The beginnings of Adjective are occurring simultaneously with the endings of Weoman. Weoman requires one more step: Its upper left needs to be refined; the line dividing light from dark has to be made firmly diagonal, clarifying itself as reactor to its opposite right-side edge. This step will create cogent, triangle-like negative space in the upper left corner and edge. Such a simple change will take minutes, yet it is very important to the final emblematic quality of this work.
I believe the beginnings of Adjective are going well. It is, as with all beginnings, dazed and confused. I like that; it requires me to pull solutions out of my creative hat. This is different than the endings of Weoman (and most endings), which require me to firm the creation that is already established. Beginnings are playful, endings more like work. My drawings tend to encapsulate the whole salami in a few hours, rather than the days for the transition, from play to work, that takes place in my paintings.
Here are a couple of drawings. Each with a lot of negative space, each with a few positive forms, and both with a feel of the third dimension. Such is life.
Too high a level of biomorphism bothers me. I believe strong biomorphism forces the viewer to think of animals and insects and extraterrestrial aliens (as depicted in films), rather than clear-sightedly being involved with composition, color, and forms. I want the viewer to visually dive into my art, be consumed by its reality. I don't want the viewer to think about external references. I want them to be here, now. Is this possible? Not completely. We all live in a world of forms and color. Our references are demanding, both intellectually and emotionally. Those who find spiders an emotional conundrum probably see a spider in "2016 No.14" (although it only has four appendages). I see a form stretching itself, forcing the space into three-dimensions. I am hoping this causes spatial tintinnabulation, making the absence of form ring, as if the air itself is alive. This is me trying to enliven the third-dimension of negative space on a two-dimensional plane.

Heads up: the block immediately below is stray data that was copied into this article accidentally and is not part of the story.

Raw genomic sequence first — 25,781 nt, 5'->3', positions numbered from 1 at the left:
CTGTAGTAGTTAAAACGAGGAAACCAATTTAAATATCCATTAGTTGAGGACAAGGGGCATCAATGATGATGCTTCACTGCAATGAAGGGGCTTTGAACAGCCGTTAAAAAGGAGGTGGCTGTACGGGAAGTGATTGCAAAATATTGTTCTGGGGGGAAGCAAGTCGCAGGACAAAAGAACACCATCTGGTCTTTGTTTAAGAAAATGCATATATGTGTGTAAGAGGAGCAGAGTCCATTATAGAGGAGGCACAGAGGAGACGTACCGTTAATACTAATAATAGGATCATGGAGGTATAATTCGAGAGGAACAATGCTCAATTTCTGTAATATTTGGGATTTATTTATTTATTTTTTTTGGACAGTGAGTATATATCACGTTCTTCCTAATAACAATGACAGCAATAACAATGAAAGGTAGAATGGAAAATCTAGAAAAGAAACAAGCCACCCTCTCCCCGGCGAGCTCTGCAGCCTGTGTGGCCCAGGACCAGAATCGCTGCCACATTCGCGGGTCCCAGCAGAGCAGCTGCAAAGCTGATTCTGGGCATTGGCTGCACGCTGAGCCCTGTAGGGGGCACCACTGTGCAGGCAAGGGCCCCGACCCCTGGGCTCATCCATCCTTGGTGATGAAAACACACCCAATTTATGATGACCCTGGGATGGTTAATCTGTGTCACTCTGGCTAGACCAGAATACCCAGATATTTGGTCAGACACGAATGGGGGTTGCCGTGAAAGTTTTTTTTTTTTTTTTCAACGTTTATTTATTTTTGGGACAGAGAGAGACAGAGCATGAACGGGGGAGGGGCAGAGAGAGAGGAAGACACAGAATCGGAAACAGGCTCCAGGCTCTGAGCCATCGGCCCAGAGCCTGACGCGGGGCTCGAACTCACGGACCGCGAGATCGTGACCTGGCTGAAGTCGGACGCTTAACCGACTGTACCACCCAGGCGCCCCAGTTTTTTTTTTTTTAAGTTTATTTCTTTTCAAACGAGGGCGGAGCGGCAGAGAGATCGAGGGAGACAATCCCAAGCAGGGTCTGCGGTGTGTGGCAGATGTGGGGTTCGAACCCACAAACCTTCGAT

A friend of mine recently completed his M.F.A. degree in Graphic Design. Most important to today's discussion is the information he imparted in his thesis, "Negative Space" (2016, Vermont College of Fine Arts, R.Schellens, author). I have always been conscious of the problems of negative space, so much so that I have often reduced those problems by clogging my works with forms and marks. Mr. Schellens' adamant opposition to this view is elegantly illustrated in the many works he reproduces in his thesis.
Yesterday, suddenly, drawing No.1 appeared. It startled me! In it, there is none of my standard definition of ground. This drawing avoids my oft used line to define the space that is the vertical background from the space that is the horizontal ground. This insight, coming as it is with negation, tells me that Richard Schellens deserves kudos for it! I also thank Mr. Schellens for his positive review of my painting "2016 No.11". It has been altered from the state he praised (reproduced in yesterday's post). This painting is now complete. I have now moved onto "2016 No.12", with lessons learned, and fight in me to get those lessons correctly acknowledged within this newest painting.